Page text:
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Scientists map sulfur residue on Europa, Jupiter’s icy moon

SAN ANTONIO, TX – A team led by the Southwest Research Institute used the Hubble Space Telescope observe the moon of Jupiter, Europe, at ultraviolet wavelengths, filling a “hole” in the different wavelengths used to observe this ice-water world. The team’s near-global UV maps show concentrations of sulfur dioxide on the backside of Europa.

SwRI will continue these studies using the Europa Ultraviolet Spectrograph (Europa-UVS), which will observe Jupiter’s fourth-largest moon aboard NASA’s Europa Clipper, slated for launch in 2024. Scientists are almost certain that hidden beneath Europa’s icy surface is an ocean of salt water containing nearly twice as much water as all the oceans on Earth. This moon is perhaps the most promising place in our solar system, suitable for life beyond Earth.

“The relatively young surface of Europa is mostly composed of water ice, although other materials have been detected on its surface,” said Dr. Tracy Becker, lead author of a paper describing these UV observations. “Determining whether these other materials originated in Europe is important for understanding the formation of Europa and its subsequent evolution.”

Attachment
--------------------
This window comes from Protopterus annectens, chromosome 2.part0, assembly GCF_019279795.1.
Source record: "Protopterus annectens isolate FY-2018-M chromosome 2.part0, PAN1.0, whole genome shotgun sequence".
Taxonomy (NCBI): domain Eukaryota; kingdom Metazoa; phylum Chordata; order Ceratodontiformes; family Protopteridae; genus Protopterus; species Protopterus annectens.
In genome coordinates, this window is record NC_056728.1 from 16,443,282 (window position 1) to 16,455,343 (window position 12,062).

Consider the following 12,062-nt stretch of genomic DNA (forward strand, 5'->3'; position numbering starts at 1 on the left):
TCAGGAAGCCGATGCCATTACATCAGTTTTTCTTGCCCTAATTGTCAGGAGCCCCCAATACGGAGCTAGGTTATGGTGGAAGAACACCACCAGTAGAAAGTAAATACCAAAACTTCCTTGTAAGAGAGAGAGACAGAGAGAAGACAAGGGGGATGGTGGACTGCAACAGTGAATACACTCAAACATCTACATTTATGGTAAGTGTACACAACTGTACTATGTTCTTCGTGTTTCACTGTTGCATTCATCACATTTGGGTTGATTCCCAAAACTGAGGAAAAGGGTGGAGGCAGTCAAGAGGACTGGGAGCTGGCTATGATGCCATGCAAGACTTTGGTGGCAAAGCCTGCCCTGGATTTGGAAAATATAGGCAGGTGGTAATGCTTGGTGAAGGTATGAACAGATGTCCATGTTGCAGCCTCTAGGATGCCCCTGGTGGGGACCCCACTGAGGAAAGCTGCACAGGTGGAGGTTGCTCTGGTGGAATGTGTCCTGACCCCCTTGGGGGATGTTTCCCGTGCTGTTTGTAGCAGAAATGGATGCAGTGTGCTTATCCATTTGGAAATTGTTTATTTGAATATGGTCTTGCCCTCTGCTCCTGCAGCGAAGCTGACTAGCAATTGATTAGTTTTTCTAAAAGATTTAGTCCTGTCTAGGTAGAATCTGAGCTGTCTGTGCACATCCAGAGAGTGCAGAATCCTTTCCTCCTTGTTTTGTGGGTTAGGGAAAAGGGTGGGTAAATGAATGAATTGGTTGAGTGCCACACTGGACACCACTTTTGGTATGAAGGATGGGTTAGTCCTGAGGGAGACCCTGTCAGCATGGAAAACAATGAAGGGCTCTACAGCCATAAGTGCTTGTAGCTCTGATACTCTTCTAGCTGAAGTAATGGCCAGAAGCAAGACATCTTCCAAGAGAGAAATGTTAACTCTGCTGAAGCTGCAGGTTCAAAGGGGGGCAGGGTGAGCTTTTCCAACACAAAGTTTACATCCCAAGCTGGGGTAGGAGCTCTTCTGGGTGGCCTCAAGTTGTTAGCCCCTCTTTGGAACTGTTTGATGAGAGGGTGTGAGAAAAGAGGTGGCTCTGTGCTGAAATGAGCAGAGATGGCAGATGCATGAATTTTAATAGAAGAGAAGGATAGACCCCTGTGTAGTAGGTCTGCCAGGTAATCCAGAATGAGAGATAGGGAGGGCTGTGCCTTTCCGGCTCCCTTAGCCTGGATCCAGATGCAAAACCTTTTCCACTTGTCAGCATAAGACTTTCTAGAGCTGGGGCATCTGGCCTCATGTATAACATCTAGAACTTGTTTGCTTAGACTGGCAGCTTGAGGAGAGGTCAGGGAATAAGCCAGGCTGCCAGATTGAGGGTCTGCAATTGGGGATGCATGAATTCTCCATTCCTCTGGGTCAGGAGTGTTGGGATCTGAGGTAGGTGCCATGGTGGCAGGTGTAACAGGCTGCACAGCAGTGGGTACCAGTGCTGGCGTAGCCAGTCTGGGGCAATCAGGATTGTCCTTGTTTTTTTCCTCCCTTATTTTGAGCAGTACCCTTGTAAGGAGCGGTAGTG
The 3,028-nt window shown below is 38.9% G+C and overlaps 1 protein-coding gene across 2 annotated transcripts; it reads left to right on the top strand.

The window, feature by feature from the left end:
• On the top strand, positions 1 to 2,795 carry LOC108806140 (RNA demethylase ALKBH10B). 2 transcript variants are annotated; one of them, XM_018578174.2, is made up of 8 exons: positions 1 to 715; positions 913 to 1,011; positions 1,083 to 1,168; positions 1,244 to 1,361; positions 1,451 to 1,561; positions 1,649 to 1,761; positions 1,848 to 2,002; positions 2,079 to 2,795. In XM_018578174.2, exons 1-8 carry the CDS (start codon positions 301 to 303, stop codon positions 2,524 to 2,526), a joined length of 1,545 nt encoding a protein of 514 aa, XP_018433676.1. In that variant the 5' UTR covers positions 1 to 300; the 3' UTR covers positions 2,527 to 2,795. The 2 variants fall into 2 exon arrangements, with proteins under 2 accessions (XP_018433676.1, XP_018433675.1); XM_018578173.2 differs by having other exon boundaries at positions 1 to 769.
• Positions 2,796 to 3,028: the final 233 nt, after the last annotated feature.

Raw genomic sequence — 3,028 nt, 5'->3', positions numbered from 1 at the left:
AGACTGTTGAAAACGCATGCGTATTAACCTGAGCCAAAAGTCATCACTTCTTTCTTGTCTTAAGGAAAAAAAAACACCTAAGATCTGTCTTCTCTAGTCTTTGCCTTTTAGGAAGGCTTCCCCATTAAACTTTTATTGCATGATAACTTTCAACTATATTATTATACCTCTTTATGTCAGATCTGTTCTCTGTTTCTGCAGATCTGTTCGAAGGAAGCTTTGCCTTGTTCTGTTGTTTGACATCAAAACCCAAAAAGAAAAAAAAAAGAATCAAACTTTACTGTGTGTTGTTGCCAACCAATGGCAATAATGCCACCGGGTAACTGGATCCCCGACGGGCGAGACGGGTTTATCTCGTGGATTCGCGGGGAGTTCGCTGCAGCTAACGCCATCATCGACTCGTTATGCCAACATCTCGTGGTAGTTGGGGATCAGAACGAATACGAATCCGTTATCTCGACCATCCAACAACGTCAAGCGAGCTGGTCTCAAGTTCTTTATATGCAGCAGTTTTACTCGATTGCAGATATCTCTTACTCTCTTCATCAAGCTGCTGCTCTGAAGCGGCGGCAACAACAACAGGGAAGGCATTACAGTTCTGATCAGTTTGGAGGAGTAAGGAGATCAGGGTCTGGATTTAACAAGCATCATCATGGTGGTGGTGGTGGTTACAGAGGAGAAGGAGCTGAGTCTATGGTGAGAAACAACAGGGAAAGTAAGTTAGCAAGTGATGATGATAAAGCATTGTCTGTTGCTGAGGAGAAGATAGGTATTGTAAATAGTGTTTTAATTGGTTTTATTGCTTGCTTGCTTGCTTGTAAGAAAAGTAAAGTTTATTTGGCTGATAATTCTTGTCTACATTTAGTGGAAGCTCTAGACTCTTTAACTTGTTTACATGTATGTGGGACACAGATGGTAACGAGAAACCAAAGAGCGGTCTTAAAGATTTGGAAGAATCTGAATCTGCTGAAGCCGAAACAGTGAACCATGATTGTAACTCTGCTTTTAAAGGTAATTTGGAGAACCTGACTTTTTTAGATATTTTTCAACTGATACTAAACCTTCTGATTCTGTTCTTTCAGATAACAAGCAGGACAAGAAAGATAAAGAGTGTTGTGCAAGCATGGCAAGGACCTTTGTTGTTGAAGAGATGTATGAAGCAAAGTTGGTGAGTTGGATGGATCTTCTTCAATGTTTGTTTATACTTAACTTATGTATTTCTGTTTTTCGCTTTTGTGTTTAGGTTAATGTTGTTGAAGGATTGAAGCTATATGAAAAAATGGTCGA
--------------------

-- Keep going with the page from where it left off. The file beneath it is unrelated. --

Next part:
Assessment of surficial material can provide information on the composition of the subterranean ocean. SwRI’s dataset is the first to produce a near-global map of sulfur dioxide that correlates with large-scale darker regions in visible and ultraviolet wavelengths.

“The results weren’t surprising, but we got much better coverage and resolution than previous observations,” said SwRI’s Dr Philippa Molyneux, co-author of the paper. “Most of the sulfur dioxide is visible on Europa’s ‘trail’ hemisphere. It is likely concentrated there because Jupiter’s co-rotating magnetic field traps sulfur particles spewing from the volcanoes of Io and slams them against the rear of Europe.

Io is another of Jupiter’s largest moons but, on the other hand, is considered the most volcanic body in the solar system. Jupiter’s magnetic field can cause chemical reactions between water ice and sulfur, creating sulfur dioxide on Europa’s surface.

“In addition to studying sulfur dioxide on the surface, we continue to try to understand why Europa – whose surface is known to be dominated by water ice – does not see like water ice at ultraviolet wavelengths, as this paper confirms,” Becker said. “We are actively working to understand why.”

– This press release was originally posted on the Southwest Research Institute website